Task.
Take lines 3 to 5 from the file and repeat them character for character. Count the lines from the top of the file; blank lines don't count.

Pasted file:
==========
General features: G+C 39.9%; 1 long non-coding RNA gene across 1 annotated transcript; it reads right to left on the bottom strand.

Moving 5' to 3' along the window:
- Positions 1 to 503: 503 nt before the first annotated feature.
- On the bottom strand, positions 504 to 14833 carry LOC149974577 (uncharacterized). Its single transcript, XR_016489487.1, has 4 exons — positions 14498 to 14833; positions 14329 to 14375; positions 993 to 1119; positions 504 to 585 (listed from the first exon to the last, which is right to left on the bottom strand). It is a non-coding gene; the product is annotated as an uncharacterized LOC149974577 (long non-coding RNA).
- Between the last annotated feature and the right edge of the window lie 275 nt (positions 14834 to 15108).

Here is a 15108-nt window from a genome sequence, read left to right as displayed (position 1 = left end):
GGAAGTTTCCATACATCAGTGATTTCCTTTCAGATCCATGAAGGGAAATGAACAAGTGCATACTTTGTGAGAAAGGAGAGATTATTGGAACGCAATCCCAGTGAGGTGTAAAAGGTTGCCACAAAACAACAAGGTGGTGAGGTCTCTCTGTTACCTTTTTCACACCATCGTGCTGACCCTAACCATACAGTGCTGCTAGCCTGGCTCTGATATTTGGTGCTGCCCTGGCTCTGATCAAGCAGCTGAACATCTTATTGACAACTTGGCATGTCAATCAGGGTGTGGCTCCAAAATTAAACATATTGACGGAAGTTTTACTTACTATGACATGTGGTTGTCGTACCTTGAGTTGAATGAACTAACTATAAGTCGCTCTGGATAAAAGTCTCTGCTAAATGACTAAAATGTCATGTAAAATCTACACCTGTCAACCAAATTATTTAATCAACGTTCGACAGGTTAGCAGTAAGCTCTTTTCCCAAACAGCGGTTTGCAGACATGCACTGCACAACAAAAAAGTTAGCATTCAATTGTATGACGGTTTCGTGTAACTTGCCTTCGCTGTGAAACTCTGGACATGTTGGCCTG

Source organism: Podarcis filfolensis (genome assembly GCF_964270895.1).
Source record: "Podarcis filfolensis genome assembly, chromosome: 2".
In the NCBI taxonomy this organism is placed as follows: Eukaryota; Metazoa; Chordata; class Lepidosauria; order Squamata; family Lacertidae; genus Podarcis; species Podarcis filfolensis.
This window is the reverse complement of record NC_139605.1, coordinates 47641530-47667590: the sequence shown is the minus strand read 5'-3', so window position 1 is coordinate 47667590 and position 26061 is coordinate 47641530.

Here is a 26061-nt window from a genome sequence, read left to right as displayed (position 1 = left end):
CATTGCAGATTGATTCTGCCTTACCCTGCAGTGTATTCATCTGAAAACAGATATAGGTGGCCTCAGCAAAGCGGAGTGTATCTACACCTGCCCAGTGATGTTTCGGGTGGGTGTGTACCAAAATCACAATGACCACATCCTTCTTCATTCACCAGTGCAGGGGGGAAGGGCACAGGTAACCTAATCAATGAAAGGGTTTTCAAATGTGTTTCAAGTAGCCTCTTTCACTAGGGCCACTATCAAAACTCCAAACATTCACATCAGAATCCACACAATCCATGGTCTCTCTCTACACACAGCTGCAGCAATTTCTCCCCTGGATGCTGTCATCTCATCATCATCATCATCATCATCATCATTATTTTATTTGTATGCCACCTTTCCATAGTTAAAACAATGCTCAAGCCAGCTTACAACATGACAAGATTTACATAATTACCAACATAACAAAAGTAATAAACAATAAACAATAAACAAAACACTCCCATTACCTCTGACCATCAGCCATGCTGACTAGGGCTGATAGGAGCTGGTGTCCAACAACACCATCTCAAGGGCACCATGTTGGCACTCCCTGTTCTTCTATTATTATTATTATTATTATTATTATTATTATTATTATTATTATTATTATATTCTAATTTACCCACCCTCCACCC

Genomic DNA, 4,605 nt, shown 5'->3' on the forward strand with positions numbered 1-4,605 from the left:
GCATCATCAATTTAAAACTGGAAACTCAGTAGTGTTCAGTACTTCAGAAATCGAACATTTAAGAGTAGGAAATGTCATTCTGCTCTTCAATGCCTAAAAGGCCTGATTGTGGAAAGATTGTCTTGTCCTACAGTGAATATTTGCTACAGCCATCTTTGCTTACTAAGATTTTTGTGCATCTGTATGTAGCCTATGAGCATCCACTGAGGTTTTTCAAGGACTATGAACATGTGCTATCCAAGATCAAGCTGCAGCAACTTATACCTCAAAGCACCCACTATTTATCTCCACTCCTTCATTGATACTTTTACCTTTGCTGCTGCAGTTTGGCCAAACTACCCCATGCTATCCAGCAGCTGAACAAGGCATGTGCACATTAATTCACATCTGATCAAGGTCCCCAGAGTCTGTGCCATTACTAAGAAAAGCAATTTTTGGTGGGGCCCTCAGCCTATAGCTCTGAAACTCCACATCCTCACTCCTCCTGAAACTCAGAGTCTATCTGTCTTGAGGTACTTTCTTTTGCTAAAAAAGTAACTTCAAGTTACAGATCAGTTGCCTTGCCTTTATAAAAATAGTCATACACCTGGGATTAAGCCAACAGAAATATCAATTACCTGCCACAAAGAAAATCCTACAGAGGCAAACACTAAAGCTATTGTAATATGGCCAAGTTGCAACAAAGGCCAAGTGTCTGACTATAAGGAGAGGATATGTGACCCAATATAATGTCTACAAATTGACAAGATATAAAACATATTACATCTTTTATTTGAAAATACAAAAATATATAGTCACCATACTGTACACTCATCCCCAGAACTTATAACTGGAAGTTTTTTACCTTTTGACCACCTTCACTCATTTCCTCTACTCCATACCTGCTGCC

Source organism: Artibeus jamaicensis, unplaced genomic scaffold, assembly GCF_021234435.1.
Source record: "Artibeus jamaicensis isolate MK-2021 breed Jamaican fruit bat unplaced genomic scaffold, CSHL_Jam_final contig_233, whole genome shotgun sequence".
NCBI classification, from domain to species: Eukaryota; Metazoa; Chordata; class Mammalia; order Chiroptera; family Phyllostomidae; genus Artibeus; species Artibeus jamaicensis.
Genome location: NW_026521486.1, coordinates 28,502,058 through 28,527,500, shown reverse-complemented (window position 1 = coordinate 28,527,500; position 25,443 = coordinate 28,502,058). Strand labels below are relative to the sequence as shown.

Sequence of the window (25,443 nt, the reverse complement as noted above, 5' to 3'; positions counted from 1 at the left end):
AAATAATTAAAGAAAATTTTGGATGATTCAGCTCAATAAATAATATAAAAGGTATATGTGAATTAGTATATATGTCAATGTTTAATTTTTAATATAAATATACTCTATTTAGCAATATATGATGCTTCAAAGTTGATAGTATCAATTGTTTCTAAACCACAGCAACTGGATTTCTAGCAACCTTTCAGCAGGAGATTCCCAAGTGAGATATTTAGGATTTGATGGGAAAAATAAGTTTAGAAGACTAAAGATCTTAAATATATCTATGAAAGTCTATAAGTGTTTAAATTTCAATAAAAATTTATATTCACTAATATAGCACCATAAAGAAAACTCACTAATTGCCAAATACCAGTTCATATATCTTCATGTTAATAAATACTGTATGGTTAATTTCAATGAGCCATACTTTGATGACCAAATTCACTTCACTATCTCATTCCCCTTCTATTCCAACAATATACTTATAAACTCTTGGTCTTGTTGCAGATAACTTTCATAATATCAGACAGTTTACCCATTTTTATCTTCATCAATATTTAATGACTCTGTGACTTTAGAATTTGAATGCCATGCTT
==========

- Positions 1 to 503: 503 nt before the first annotated feature.
- On the bottom strand, positions 504 to 14833 carry LOC149974577 (uncharacterized). Its single transcript, XR_016489487.1, has 4 exons — positions 14498 to 14833; positions 14329 to 14375; positions 993 to 1119; positions 504 to 585 (listed from the first exon to the last, which is right to left on the bottom strand). It is a non-coding gene; the product is annotated as an uncharacterized LOC149974577 (long non-coding RNA).
- Between the last annotated feature and the right edge of the window lie 275 nt (positions 14834 to 15108).